EDITOR'S NOTE — A Change In PerspectiveSometimes I wonder if the taste preferences of wine critics have anything to do with body type. This is, after all, a strange business we’re in, tasting through an absurd amount of wines to select those we believe in.
Consider the battle of the Roberts, newsletter publishers who both got their start in the 1970s. Robert Finigan, who began publishing his Private Guide to Wine in 1972, was moderate in his build, a young Irish American business consultant with a twinkle in his eyes and a taste for elegance in wine. Robert Parker, whose first issue of the Wine Advocate came out in 1978, is a broad-shouldered, stocky ex-lawyer from Maryland with a taste for power.
They battled over the 1982 Bordeaux vintage, and most people assume that Parker won. Finigan questioned the balance in the wines; Parker sung of their hedonistic appeal and the market followed. Wine is pleasure, after all. Finigan’s newsletter began to fade in influence and he went on to other projects, including books, as well as a stint as the California critic for this magazine.
I hired Robert Finigan because I believed in his taste for elegance. That said, it’s much more challenging to find ways to communicate about elegance in wine than to describe power. And, perhaps, power has more immediate appeal to the people who can afford the great wines of the world. The appreciation of subtlety and equilibrium sounds rather effete in most circles, especially among self-styled masters of the universe.
But without subtlety and equilibrium, wine is mostly about sweet fruit, ripe tannins, warm alcohol and rich textures. Many wines from the 1982 Bordeaux vintage matured quickly and died, leaving only a few at the top of the hierarchy to hold their place in the cellar. Those are great classics. Recently, I had the chance to drink the 1982 Pichon Longueville Comtesse de Lalande with the proprietor, Frédéric Rouzaud, over dinner at Blantyre, an inn in the Berkshires. The wine was impeccably balanced, without any of the hyper maturity that began to plague so many of its cousins eight to ten years after the vintage.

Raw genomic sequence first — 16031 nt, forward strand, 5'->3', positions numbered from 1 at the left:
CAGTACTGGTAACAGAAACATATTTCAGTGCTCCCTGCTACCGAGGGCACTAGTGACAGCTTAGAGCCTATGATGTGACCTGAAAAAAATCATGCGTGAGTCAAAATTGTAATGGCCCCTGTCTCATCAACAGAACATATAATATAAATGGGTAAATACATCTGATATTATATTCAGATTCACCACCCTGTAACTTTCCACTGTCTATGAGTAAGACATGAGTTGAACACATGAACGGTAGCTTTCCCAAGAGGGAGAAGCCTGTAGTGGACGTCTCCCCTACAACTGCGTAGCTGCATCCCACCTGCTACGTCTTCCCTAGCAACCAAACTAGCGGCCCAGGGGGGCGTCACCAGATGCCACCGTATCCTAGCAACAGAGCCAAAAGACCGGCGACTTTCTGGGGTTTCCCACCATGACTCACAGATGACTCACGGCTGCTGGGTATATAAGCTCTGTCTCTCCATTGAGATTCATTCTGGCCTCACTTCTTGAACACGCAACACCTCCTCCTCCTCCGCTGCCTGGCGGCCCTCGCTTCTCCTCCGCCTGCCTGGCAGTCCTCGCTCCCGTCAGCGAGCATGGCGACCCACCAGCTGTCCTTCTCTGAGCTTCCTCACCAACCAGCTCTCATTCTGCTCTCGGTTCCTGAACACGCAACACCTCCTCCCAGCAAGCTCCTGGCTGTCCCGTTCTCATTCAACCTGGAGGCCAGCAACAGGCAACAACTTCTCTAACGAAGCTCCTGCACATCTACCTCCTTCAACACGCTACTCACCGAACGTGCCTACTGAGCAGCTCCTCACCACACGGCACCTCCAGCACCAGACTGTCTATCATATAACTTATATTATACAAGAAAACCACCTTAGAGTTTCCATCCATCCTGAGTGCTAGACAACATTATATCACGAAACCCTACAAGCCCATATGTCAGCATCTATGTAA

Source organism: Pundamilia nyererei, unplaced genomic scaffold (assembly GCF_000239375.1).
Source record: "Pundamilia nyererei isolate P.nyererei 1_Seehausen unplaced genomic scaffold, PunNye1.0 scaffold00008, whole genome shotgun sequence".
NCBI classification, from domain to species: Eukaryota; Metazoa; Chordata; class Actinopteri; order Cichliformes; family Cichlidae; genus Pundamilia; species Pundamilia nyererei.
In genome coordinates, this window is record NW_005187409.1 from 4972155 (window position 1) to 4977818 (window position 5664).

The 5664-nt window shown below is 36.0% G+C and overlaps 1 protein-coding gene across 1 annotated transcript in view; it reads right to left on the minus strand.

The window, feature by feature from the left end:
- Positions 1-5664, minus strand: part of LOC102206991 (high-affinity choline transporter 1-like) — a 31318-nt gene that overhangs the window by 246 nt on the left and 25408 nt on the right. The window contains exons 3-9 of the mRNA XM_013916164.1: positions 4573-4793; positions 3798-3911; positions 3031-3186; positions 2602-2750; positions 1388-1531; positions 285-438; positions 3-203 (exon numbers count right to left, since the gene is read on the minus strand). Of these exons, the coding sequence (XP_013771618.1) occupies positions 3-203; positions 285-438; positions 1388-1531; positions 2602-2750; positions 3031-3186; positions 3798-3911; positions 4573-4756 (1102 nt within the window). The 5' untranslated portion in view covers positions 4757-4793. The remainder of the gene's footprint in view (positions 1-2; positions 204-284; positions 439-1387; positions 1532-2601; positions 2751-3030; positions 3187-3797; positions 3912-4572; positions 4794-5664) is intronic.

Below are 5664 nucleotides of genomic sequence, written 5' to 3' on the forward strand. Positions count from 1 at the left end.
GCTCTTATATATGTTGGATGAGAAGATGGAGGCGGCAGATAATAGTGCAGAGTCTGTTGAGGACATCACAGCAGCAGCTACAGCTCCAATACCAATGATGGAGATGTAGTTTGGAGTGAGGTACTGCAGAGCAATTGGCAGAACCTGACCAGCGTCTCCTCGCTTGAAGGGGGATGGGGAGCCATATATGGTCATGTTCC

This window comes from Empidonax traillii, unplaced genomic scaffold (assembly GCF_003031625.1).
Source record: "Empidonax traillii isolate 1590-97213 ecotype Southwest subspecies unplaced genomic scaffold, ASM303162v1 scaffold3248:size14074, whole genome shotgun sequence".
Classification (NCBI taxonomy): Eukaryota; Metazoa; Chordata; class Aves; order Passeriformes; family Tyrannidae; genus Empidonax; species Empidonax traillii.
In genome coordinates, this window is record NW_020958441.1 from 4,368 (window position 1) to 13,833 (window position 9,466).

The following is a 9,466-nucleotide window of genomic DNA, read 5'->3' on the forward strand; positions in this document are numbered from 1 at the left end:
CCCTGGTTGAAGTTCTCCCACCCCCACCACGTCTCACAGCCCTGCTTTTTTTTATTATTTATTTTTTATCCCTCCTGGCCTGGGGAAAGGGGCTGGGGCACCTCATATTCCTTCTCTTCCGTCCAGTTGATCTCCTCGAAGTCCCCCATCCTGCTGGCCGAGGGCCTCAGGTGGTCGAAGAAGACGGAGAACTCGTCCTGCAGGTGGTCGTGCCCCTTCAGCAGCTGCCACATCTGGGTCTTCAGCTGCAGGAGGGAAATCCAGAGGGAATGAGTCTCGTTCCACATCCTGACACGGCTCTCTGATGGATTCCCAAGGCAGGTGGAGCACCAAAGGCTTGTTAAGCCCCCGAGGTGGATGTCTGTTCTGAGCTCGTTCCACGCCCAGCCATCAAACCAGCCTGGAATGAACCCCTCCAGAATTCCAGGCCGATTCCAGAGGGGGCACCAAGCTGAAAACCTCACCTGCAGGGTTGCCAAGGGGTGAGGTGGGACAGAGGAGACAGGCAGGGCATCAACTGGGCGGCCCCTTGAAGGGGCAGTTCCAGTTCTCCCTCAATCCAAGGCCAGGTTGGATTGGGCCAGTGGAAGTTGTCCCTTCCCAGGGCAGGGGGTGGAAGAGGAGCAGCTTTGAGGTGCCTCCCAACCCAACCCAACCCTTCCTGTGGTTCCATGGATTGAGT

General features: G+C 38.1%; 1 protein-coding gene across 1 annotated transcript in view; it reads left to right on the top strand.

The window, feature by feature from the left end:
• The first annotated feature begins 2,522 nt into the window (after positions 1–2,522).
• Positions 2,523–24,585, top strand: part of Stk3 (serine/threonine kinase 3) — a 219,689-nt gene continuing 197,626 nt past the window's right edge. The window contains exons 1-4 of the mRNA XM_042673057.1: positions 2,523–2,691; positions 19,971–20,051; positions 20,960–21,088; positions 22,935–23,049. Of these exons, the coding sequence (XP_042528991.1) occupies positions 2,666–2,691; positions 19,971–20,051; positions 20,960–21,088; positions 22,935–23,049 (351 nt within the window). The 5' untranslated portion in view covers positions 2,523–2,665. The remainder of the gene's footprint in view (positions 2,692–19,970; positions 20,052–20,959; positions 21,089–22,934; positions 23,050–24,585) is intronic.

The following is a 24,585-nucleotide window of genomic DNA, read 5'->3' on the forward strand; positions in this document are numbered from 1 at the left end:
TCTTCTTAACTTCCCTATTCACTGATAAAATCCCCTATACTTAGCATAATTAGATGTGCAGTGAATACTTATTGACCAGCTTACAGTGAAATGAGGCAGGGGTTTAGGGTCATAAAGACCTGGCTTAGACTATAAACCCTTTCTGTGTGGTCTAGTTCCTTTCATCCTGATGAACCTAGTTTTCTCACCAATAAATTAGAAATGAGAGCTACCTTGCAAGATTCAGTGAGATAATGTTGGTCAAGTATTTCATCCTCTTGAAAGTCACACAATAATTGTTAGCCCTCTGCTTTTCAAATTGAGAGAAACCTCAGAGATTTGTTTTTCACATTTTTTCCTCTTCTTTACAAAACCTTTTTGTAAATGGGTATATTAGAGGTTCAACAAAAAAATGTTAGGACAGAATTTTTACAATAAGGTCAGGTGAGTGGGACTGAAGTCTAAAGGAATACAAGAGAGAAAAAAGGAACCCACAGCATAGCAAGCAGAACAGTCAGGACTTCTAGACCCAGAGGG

Today, the 1982 Bordeaux vintage looks like an early herald of climate change, and Mr. Parker the man who was able to articulate a new form of wine appreciation for a world in which warmer vintages are increasingly the norm. In the battle over the 1982 vintage, the lines were often drawn between the old guard and the new. But Finigan wasn’t the old guard; he was simply articulating a different taste.
Robert Finigan passed away this October and we will miss him, especially for his good cheer. His spirit and taste lives on, however, in how many of us try to connect with the curve balls nature is hurling our way. Some critics and winemakers make the point that ripeness is a feature of great terroirs, so more ripeness must be better. Others, as Peter Liem argues in his column on climate change in Champagne, suggest that styles and tastes will adapt. But the best wines will always retain a signature of their site.
Henry Davar, formerly the wine director at Del Posto, recently spent several months in Piedmont chasing down what he’d come to think of as Post-Modern Barolo. By getting his hands dirty in the vineyards and cellars, Davar came to a better understanding of what’s actually happening in great contemporary nebbiolo. The battle lines have shifted. It’s no longer old-school versus modern. Contemporary partisans split between hedonism and terroir expression. Finigan had it right all along: If a wine has elegance and balance, it can deliver pleasure and distinctive character at once. —Joshua Greene